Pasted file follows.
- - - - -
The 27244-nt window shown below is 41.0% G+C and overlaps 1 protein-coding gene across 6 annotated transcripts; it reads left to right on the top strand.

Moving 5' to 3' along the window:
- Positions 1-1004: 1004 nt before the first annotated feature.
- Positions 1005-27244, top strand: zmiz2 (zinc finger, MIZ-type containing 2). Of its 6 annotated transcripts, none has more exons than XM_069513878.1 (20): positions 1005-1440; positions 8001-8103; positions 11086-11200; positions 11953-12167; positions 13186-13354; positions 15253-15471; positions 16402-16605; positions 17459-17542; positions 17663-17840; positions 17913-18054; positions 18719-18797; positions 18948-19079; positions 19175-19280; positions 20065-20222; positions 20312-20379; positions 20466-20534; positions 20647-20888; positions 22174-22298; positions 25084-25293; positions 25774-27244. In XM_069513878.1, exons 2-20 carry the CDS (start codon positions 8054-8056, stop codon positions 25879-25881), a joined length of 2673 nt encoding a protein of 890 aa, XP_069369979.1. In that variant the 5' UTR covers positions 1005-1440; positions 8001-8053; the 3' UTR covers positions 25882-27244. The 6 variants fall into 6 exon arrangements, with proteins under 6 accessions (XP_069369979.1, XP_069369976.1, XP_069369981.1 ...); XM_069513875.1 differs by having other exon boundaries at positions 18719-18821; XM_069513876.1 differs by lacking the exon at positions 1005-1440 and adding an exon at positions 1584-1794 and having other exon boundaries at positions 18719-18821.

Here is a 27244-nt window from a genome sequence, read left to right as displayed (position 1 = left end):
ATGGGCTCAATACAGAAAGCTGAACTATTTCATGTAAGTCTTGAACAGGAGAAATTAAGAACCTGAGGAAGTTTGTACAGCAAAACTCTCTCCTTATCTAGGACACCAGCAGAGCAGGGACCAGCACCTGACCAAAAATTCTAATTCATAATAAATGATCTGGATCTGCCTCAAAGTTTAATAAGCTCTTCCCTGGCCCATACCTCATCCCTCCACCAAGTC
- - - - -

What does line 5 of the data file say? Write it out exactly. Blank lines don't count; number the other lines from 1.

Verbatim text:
Here is a 27244-nt window from a genome sequence, read left to right as displayed (position 1 = left end):